By MARINA WATERS
Jason Greenlee was once just a Jonesborough kid running up and down Main Street. But now, he’s ready to take a step towards working for his hometown as a Jonesborough Alderman candidate.
“I’ve pretty much been raised here,” Greenlee said. “My first steps were running up and down Main Street with all the kids that ran downtown. Jonesborough is the center of the universe to me, always has been.”
Greenlee is a Jonesborough native who has worked for emergency medical services for 20 years, which he believes would help him understand those who work for the town.
“I think it will help me quite a bit with being able to talk to the people who are actually doing the job about what they need,” Greenlee said, “and how they can do their job better and more efficiently without some of the bureaucratic red tape.”
He also has deep roots in Jonesborough.
His grandmother is local business owner Joan Furches and his grandfather on the other side of his family is Alfred Greenlee, who retired as the Jonesborough Water Department Superintendent in 1989 and is still known as an integral part of Jonesborough’s integration history.
“My grandfather on the other side was Alfred Greenlee. The running joke was when they laid the first water line in Jonesborough, he was there laying it.”
“I didn’t get away with much in Jonesborough I guess I would say.”
For Greenlee, it’s been a lifelong goal to be an alderman. Now he’s ready to set an example for his kids on how to serve the community.
“I’ve tried to raise my kids to understand that if you love something, you have to participate in it,” Greenlee said. “You have to be part of its community and part of its growth. It’s kind of hard to preach that to my kids when I hadn’t stepped up and taken the time to do it myself. It was just time.”
Because of his experience as a first responder, Greenlee said one of his goals as an alderman is to bring public services “to the 21st century.”
“Just being around Jonesborough for so long, I do want to bring them up to 2020,” Greenlee said. “For example, they still write down their times when they work versus having a computer system. It’s just time to upgrade and bring everybody up to the 21st century with how the town’s run.”
He also said he wants to support the police, though he feels Jonesborough is a town that widely doesn’t see the issues the nation has regarding police brutality and rioters in many large cities.
“That’s one of the good things about Jonesborough,” Greenlee said. “We already (support the police.) The reason it’s not an issue to me — and I deal with Jonesborough’s police and fire all the time — is because I know the community. . . .Jonesborough’s Police Department is supported. We don’t have those issues. So to me I don’t see it as an issue here.”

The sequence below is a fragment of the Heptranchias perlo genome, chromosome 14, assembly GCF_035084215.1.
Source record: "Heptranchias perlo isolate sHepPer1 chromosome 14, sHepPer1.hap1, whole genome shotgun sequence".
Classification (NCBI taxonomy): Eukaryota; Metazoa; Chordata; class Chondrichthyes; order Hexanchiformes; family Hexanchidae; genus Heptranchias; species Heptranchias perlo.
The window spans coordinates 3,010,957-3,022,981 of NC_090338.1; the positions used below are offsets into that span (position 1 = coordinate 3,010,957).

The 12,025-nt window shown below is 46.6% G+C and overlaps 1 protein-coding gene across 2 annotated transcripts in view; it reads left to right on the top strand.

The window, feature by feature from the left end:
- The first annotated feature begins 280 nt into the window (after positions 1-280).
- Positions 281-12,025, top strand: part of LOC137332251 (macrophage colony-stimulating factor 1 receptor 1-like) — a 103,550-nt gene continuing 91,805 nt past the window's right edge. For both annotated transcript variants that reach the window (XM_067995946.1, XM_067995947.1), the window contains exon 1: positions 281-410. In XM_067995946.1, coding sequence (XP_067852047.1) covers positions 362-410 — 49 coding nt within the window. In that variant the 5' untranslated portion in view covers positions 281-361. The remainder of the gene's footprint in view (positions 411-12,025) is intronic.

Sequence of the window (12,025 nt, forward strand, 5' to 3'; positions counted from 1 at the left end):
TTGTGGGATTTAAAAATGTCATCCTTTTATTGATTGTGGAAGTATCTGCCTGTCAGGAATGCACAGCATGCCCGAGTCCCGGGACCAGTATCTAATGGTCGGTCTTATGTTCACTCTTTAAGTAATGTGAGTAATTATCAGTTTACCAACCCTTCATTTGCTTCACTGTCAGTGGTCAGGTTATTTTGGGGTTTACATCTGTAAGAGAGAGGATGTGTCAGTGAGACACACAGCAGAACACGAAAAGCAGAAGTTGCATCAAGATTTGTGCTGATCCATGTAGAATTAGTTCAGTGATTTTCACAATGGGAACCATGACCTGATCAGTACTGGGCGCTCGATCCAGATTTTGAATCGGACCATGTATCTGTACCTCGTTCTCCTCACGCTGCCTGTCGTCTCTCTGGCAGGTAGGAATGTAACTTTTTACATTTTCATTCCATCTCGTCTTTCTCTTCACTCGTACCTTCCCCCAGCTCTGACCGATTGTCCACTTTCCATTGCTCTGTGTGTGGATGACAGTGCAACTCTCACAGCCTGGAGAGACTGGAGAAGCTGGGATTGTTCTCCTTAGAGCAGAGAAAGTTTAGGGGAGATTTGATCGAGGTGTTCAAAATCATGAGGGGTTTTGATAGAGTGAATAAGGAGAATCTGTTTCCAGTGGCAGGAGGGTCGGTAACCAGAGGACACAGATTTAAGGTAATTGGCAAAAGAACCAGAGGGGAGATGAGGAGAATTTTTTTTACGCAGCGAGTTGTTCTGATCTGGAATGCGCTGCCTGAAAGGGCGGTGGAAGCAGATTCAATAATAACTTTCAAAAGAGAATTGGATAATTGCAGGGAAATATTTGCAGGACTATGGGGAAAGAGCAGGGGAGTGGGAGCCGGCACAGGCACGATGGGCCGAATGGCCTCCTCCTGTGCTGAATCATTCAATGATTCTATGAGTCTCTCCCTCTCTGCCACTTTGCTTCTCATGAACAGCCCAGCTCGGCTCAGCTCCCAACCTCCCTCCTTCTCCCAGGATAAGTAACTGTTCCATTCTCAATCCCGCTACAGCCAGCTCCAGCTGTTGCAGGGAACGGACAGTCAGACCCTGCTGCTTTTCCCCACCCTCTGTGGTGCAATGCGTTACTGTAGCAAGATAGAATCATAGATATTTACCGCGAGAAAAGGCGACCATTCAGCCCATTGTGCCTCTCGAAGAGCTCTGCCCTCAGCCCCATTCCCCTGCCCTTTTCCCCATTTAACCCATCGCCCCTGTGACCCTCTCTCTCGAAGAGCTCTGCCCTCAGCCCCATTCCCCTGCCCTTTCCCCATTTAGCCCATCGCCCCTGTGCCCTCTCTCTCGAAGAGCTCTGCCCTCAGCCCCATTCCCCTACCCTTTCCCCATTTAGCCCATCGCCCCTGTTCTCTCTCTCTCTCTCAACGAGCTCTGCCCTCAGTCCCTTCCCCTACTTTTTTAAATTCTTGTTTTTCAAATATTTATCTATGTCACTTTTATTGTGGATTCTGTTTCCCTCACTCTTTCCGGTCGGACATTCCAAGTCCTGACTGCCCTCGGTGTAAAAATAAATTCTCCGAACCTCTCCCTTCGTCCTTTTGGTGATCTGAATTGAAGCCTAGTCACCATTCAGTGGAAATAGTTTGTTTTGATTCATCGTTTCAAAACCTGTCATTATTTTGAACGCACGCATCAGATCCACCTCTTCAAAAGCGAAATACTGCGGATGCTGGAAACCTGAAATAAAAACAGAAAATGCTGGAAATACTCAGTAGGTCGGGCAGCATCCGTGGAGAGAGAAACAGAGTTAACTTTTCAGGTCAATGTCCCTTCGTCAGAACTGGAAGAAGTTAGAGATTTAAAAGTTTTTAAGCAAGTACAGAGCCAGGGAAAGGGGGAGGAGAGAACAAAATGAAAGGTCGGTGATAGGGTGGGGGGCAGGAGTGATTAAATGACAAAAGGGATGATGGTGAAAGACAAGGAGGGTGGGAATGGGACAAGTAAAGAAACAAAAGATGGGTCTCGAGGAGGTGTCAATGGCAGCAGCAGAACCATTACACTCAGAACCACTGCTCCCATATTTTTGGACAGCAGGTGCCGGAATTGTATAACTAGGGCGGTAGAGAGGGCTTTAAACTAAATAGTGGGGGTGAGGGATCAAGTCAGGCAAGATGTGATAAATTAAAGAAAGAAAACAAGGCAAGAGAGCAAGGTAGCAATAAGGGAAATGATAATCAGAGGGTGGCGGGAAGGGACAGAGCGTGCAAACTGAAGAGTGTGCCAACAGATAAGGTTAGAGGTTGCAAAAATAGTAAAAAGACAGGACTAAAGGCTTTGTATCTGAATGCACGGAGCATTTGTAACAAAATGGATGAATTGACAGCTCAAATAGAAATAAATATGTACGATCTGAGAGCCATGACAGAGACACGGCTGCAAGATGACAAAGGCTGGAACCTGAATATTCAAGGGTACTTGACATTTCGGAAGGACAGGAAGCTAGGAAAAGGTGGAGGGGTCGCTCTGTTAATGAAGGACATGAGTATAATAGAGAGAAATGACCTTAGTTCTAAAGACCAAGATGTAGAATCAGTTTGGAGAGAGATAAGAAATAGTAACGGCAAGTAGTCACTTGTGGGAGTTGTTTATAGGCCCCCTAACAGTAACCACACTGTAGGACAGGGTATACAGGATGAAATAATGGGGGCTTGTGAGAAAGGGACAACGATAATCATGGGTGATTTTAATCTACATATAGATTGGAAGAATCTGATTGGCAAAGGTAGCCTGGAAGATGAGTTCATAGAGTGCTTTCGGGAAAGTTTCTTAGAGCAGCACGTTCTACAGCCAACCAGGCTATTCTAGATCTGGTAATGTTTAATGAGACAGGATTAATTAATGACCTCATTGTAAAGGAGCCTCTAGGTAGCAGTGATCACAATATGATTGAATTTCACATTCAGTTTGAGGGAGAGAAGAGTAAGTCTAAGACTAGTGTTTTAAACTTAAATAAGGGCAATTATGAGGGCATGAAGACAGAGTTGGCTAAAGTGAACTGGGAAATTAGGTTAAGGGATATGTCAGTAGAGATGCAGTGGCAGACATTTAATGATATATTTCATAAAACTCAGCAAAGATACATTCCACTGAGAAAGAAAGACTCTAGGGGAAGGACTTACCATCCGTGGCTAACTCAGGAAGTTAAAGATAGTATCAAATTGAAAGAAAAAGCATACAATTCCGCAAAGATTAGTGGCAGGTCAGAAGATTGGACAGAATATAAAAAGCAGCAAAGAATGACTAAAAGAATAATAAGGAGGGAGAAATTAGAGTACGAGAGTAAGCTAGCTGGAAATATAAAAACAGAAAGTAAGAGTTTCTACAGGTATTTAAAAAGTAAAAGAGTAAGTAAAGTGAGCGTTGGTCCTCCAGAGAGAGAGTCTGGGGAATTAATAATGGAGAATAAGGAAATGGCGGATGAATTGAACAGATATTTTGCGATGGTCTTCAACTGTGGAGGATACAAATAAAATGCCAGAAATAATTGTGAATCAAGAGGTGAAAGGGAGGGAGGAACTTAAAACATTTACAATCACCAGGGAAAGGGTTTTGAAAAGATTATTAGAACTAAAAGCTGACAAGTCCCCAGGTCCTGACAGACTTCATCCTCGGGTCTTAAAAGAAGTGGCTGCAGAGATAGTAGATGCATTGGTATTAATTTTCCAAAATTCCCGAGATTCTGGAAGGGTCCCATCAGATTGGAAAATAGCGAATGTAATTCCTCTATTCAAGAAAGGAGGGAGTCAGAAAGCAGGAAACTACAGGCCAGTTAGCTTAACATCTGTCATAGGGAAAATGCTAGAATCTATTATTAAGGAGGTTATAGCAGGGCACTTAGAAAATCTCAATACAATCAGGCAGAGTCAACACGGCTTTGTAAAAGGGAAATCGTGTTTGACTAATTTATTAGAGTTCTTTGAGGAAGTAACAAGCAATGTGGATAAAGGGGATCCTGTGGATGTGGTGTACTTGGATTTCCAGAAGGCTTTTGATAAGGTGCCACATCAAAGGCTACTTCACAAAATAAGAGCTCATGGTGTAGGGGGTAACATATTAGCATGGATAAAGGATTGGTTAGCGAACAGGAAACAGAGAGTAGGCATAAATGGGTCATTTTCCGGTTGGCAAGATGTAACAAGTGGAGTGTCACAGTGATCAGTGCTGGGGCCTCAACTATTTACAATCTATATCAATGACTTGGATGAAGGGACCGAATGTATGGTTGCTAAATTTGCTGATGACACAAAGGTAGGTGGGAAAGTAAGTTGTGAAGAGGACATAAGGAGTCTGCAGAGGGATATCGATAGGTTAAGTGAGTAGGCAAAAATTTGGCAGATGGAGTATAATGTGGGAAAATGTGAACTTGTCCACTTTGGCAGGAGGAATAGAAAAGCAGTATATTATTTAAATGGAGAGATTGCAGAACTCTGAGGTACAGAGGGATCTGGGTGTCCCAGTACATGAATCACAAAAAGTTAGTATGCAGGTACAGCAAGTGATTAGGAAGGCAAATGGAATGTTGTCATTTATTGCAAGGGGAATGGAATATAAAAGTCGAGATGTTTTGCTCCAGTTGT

He also feels that Jonesborough has it right when it comes to finding middle ground.
“I don’t care if you’re Republican or Democrat,” Greenlee said, “We can sit down and have a conversation. We don’t have to agree on it, but that’s the good thing about being human and American. We can still sit there and laugh and joke and put our ideas out there and see if we can come to a middle ground.
“We don’t have that issue in Jonesborough. That’s the good thing about Jonesborough. We seem to be able to sit down and talk about stuff versus trying to burn down a building.”
Greenlee says he isn’t a politician and wants to serve and represent the people above his own wants.
“I talk to everyone in town, especially when I’m out in a rescue truck,” Greenlee said.
“I’m just one of those people who would talk to a fencepost. I believe you should be doing what the community wants you to do versus my opinions and what I want to do.”
At the end of the day, Greenlee said his name will appear on the Nov. 3 election because he loves the town and he wants to represent and work for the place that he considers the best in the world.
“There is nowhere better than this little swatch of land in the world to me,” Greenlee said. “I will give 110% to make sure that it stays the best little swatch of land in the entire world. I believe in the town. I believe in the people and I believe we can remain the oldest town in Tennessee and still grow a little bit.”